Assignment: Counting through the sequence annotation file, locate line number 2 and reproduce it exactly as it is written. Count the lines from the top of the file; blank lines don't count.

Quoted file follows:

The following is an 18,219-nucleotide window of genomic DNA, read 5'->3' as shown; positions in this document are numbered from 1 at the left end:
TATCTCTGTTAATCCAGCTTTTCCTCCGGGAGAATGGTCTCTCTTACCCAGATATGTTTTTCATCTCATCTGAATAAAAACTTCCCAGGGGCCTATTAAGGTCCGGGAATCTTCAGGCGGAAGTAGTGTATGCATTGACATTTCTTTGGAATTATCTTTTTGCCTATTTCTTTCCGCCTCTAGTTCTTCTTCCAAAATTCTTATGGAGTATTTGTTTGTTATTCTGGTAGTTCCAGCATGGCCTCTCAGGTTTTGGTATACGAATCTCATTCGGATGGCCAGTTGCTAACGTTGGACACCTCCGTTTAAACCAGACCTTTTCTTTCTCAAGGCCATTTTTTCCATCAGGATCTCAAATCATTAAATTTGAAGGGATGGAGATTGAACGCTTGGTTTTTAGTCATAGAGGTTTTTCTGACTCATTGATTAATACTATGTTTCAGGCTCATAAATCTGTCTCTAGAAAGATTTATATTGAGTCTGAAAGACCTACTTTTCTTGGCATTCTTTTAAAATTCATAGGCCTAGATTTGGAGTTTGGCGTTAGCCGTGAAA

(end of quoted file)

TATCTCTGTTAATCCAGCTTTTCCTCCGGGAGAATGGTCTCTCTTACCCAGATATGTTTTTCATCTCATCTGAATAAAAACTTCCCAGGGGCCTATTAAGGTCCGGGAATCTTCAGGCGGAAGTAGTGTATGCATTGACATTTCTTTGGAATTATCTTTTTGCCTATTTCTTTCCGCCTCTAGTTCTTCTTCCAAAATTCTTATGGAGTATTTGTTTGTTATTCTGGTAGTTCCAGCATGGCCTCTCAGGTTTTGGTATACGAATCTCATTCGGATGGCCAGTTGCTAACGTTGGACACCTCCGTTTAAACCAGACCTTTTCTTTCTCAAGGCCATTTTTTCCATCAGGATCTCAAATCATTAAATTTGAAGGGATGGAGATTGAACGCTTGGTTTTTAGTCATAGAGGTTTTTCTGACTCATTGATTAATACTATGTTTCAGGCTCATAAATCTGTCTCTAGAAAGATTTATATTGAGTCTGAAAGACCTACTTTTCTTGGCATTCTTTTAAAATTCATAGGCCTAGATTTGGAGTTTGGCGTTAGCCGTGAAA